The Tagus River is one of the longest rivers in Portugal, stretching from the neighbouring country of Spain right across Portugal (bisecting the country) until it reaches the sea at Lisbon.

Although there are obviously quite a number of river crossings, one of the most recent is the new Carregado to Benavente bridge (30km north of Lisbon) requiring a €187m investment, which will connect the A10 and A13 motorways in Portugal across the Tejo Plain.

The total connection road including the bridge and viaducts is 17km. The companies building the bridge are Brisa-Engenharia e Gestão and Brisa-Auto-Estradas de Portugal (one of the major toll road companies in Portugal).

Construction began in early 2006 and was completed and opened by June 2007; design proposals had been considered in May 2004. This forms part of the project that will eventually see the Lisbon metropolitan area surrounded with a ring road.


The bridge consists of three different sections with a total length of 11.9km; there is a 1,698m north viaduct, the pre-stressed concrete bridge over the river itself with a length of 972m and the south viaduct which is 9,228m long. The bridge and viaduct structure carries two lanes over the river at a maximum height of 30m, with a deck width of 29.95m.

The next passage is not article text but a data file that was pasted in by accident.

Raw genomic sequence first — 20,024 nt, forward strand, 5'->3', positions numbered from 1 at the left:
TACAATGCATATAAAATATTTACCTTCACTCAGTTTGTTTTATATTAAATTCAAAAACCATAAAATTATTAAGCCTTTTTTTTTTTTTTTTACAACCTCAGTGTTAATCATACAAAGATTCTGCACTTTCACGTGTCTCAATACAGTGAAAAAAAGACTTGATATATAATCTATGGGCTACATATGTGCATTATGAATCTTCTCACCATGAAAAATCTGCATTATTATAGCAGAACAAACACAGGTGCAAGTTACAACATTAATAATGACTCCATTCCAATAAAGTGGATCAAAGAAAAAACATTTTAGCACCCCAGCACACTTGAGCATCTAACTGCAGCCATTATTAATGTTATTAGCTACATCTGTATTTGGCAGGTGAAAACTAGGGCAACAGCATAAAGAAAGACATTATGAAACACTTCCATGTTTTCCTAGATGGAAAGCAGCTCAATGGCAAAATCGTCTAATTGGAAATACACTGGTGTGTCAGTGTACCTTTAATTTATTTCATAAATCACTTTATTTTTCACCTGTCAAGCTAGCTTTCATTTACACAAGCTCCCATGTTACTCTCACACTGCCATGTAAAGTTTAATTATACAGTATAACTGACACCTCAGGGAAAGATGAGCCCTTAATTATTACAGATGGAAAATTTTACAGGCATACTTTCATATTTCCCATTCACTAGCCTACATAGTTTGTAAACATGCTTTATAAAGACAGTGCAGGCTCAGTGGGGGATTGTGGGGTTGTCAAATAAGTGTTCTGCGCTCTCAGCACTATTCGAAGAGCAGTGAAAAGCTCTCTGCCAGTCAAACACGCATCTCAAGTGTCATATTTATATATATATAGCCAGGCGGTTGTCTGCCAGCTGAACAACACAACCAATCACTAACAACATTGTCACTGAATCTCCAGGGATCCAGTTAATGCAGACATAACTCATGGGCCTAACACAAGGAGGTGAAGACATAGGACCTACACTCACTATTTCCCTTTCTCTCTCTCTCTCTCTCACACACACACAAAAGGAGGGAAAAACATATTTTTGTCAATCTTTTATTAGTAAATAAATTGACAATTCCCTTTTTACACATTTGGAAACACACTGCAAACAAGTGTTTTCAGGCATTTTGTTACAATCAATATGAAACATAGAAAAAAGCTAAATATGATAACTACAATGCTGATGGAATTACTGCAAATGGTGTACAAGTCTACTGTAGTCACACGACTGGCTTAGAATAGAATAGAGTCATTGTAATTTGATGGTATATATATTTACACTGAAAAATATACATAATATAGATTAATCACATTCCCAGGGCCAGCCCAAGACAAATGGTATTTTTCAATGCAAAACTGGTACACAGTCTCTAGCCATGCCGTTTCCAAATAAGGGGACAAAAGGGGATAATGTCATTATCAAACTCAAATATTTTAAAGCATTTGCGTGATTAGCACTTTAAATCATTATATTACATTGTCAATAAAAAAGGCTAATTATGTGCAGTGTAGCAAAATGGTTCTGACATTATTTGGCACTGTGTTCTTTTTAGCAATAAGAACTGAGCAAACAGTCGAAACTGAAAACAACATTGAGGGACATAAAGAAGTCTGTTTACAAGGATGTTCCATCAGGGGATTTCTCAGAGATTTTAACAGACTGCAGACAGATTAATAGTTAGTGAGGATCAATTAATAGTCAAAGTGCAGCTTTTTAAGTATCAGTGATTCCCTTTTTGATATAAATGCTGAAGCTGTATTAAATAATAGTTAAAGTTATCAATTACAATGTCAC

The viaducts have a structure consisting of reinforced and pre-stressed concrete decks using ribbed slabs. The spans of the viaducts are on average 36m and the foundations were set using 50m-deep, 1.5m-diameter piles (54,000m of piles were used).

There was a difference in the building methods for the south and north viaducts. The north used a cast-in-place technique using launching girders and the south viaduct was constructed using pre-cast pre-tensioned U-shaped beams.

“The bridge and viaduct structure carries two lanes over the river at a maximum height of 30m, with a deck width of 29.95m.”

The bridge itself with 130m spans is a reinforced concrete box girder bridge of pre-stressed construction. The concrete components of the bridge and viaducts were produced at five concrete batching plants along the length of the development.

The bridge and viaducts have required 338,000m³ of concrete, 41,000t of reinforcement and 2,735t of pre-stressing steel.

The 1,200 bridge and viaduct piers used PERI formwork systems (PERI UP Rosett Column Framework).

The PERI system was able to provide 8m and 13m clearances over the railway crossing part of the north viaduct, enabling daily rail services to continue.


The designers of the bridge included COBA, PC and A, CIVILISER, and ARCADIS.

The major construction contractors on the bridge included Bento Pedroso Construções (BPC), a subsidiary of Construtora Norberto Odebrecht of Brazil, TACE, ACE Group, Moniz da Maia Serra e Fortunato (MSF), Construtora do Tâmega, Construtora do Lena, Van Es Holding Group, Dieseko Verhuur BV, SYNERGY, PVE Cranes and Services (supplied nine crawler cranes from 50t to 250t capacity), PERI Queijas, PERIcofragens Lda, Portugal Novopca and Zagope.